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One year later, the Qatar World Cup is still under scrutiny

Eight stadiums-all within a 30-mile radius of Doha-are now almost complete. After fending off neighbours’ hostility, corruption investigations, and concerns about worker abuse, the 2022 World Cup is preserved. Now, the clock on the Corniche in the capital of Qatar will be unveiled on Sunday to count down one year until the kick-off.

It is expected that there will be 12 months of pressure from human rights organizations-driven by player protests-and indignation from some World Cup organizers.

“Qatar has been treated unfairly and censored for many years,” Nasser Al Khater, chief executive of the organizing committee, said on Saturday.

However, since FIFA voted in December 2010 to begin a $200 billion upgrade of the country’s infrastructure, this review has improved the labor law under the pressure of criticism of working conditions.

“You put it in the context of the region,” Alcatel told reporters. “I think Qatar is now a trailblazer. It has carried out all reforms, whether it is worker standards, accommodation standards, or the introduction of minimum wages.”

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In some cases, the World Cup Organizing Committee has introduced changes before the entire country, but the enforcement of the laws and conditions faced by workers-especially in the hot summer-is still a concern for groups.

Qatar did not provide complete details and data on the deaths of migrant workers, especially migrant workers from South Asia, who rely on building infrastructure across the country. Amnesty International emphasized the need for more in-depth investigations into the cause of death, the lack of the right to form a trade union, and the need for all companies to comply with the new law that workers should be allowed to leave without their employer’s permission.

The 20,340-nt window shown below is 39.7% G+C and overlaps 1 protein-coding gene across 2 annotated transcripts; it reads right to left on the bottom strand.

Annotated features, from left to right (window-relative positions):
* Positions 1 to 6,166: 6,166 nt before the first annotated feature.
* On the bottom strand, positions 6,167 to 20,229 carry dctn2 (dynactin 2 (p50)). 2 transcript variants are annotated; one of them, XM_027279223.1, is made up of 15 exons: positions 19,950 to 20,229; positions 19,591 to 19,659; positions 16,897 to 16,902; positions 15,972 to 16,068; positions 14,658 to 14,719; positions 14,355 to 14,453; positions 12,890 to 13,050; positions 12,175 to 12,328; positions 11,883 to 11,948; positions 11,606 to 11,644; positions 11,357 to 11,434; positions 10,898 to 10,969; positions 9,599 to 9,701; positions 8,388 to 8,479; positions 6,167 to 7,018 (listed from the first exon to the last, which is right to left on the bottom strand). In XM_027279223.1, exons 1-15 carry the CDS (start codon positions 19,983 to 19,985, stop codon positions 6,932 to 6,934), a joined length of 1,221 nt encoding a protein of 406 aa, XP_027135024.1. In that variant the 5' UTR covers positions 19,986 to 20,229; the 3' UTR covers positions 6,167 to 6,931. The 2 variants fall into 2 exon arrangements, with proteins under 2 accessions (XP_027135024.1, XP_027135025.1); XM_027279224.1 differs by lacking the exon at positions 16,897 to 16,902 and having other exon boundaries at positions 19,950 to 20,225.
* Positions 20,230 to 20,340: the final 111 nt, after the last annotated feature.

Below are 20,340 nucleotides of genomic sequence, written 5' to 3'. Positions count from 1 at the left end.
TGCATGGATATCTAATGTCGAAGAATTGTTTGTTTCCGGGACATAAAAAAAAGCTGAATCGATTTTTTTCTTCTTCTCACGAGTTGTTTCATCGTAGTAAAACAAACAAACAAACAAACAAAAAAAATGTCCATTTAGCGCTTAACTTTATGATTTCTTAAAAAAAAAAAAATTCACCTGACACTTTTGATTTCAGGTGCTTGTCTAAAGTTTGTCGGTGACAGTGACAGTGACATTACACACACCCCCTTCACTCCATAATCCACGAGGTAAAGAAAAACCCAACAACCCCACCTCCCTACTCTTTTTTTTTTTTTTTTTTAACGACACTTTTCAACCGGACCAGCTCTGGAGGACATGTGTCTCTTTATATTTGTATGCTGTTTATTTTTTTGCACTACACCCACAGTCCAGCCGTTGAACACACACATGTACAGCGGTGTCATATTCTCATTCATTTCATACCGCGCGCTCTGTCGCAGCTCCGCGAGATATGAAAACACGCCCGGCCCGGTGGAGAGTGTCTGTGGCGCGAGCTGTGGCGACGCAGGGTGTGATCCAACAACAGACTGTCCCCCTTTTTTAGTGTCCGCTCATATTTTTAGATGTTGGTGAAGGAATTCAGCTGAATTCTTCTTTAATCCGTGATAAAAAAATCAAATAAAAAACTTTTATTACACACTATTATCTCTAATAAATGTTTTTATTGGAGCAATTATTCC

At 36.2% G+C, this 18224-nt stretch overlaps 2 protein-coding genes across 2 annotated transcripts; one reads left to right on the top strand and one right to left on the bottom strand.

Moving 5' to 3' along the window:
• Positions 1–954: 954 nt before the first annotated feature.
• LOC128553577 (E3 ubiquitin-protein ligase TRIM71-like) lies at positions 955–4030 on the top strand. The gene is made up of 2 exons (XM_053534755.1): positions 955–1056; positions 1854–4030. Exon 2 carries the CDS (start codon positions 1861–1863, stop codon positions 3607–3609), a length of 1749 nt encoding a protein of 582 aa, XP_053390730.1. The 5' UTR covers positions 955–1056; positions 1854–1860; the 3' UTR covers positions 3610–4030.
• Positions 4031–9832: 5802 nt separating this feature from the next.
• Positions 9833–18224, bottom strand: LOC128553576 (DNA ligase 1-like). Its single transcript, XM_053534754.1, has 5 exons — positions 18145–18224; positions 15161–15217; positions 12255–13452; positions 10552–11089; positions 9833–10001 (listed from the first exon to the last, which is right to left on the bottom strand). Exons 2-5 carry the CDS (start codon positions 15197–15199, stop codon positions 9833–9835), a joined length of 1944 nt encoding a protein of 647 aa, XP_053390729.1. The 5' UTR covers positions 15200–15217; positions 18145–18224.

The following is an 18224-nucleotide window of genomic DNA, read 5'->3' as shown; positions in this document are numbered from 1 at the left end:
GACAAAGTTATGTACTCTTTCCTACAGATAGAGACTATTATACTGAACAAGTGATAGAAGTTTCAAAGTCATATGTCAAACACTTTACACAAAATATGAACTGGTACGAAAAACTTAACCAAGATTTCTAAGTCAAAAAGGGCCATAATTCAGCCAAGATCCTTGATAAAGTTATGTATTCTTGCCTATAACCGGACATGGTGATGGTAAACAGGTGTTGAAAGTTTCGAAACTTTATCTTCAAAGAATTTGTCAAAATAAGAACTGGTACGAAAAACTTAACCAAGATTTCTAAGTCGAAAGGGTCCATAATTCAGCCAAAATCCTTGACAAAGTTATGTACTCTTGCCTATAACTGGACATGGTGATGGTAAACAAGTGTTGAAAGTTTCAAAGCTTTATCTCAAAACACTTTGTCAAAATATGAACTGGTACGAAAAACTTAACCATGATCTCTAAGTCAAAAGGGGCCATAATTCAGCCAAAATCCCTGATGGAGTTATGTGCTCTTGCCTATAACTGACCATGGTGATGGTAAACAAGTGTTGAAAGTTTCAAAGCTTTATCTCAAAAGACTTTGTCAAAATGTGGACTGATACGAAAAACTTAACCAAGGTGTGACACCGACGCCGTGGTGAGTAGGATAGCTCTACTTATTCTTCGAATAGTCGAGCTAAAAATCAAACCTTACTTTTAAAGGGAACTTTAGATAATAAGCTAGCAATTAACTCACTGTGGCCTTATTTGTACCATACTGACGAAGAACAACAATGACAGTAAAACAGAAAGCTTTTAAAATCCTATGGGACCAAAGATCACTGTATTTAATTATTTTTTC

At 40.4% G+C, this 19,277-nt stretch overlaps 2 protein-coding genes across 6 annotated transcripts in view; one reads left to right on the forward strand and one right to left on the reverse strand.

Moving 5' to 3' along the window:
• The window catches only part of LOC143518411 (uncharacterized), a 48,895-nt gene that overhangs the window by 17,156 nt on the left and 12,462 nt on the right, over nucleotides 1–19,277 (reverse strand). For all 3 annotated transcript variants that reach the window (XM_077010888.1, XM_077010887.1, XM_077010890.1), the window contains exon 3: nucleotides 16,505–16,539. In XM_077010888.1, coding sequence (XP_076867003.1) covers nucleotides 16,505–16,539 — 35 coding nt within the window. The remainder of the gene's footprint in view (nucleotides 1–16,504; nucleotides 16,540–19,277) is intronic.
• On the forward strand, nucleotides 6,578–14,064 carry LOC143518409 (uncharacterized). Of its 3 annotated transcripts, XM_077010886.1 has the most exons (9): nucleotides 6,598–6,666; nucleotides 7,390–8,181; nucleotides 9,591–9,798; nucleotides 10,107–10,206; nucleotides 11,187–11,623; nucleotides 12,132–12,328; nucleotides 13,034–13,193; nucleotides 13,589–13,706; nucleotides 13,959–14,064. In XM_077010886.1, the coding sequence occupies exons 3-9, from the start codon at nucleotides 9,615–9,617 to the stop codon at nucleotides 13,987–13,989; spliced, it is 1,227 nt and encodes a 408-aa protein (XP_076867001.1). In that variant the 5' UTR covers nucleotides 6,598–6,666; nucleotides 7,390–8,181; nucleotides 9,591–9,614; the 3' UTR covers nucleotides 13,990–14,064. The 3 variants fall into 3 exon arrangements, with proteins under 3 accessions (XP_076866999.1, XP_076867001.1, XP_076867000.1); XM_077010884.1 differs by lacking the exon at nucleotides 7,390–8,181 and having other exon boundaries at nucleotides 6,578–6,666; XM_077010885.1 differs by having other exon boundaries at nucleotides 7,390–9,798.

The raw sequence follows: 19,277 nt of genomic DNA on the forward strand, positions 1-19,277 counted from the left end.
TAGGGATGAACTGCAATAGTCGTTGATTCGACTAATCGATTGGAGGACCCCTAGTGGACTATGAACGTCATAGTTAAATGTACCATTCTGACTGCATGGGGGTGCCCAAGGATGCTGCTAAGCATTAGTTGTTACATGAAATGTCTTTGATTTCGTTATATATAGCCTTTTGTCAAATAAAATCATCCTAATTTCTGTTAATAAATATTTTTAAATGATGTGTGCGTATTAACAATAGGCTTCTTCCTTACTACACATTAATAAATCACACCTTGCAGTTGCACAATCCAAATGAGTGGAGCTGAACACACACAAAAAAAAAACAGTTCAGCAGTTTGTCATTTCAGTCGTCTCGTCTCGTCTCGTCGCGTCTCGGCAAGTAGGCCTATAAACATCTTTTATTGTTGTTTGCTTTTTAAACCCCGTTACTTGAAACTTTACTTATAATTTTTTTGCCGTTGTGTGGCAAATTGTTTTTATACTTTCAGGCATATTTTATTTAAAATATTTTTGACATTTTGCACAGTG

“There is criticism,” Al Khater said. “There is some work to be done. However, a lot of progress has been made, but unfortunately, reports such as Amnesty International and Human Rights Watch have not recorded these progress.”

So far, 12 countries and the host Qatar have been qualified to participate in 32 teams. Denmark has stated that its training package in Qatar will contain important human rights information to ensure that the game is characterized by player activism.

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Construction work began to slow down.

“All eight stadiums for the World Cup have been completed,” Alcatel said.

Seven venues are now ready to host matches, and the 974 stadium is built using that number of containers and will open later this month in the FIFA Arab Cup as a World Cup test match.

A 40-minute drive north will take fans to the 80,000-seater Loscell Stadium, which will hold the final on December 18, 2022, but is not yet ready for the game. Also nearby is the Losell International Circuit. Defending Formula One world champion Lewis Hamilton said before Sunday’s inaugural Qatar Grand Prix that the country still has “a long way to go” to ensure equality.